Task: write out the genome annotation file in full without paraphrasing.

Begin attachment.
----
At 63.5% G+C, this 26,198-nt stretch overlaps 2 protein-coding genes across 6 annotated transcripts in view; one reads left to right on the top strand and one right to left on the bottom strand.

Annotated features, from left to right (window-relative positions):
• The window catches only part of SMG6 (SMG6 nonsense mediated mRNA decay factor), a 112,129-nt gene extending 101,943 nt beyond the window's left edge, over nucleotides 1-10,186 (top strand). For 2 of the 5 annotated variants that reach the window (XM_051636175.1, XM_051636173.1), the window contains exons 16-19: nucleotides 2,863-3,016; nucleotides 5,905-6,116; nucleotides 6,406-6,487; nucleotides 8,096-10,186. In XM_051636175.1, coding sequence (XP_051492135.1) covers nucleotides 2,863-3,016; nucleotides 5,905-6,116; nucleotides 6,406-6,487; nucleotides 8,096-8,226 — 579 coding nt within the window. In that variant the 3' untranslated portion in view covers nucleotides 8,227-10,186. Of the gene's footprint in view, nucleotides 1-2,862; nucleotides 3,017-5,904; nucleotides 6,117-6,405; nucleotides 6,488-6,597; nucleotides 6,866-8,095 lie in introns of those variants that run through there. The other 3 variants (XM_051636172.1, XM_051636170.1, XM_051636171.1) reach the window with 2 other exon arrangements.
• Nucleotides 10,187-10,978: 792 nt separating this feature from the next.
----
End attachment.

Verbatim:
At 63.5% G+C, this 26,198-nt stretch overlaps 2 protein-coding genes across 6 annotated transcripts in view; one reads left to right on the top strand and one right to left on the bottom strand.

Annotated features, from left to right (window-relative positions):
• The window catches only part of SMG6 (SMG6 nonsense mediated mRNA decay factor), a 112,129-nt gene extending 101,943 nt beyond the window's left edge, over nucleotides 1-10,186 (top strand). For 2 of the 5 annotated variants that reach the window (XM_051636175.1, XM_051636173.1), the window contains exons 16-19: nucleotides 2,863-3,016; nucleotides 5,905-6,116; nucleotides 6,406-6,487; nucleotides 8,096-10,186. In XM_051636175.1, coding sequence (XP_051492135.1) covers nucleotides 2,863-3,016; nucleotides 5,905-6,116; nucleotides 6,406-6,487; nucleotides 8,096-8,226 — 579 coding nt within the window. In that variant the 3' untranslated portion in view covers nucleotides 8,227-10,186. Of the gene's footprint in view, nucleotides 1-2,862; nucleotides 3,017-5,904; nucleotides 6,117-6,405; nucleotides 6,488-6,597; nucleotides 6,866-8,095 lie in introns of those variants that run through there. The other 3 variants (XM_051636172.1, XM_051636170.1, XM_051636171.1) reach the window with 2 other exon arrangements.
• Nucleotides 10,187-10,978: 792 nt separating this feature from the next.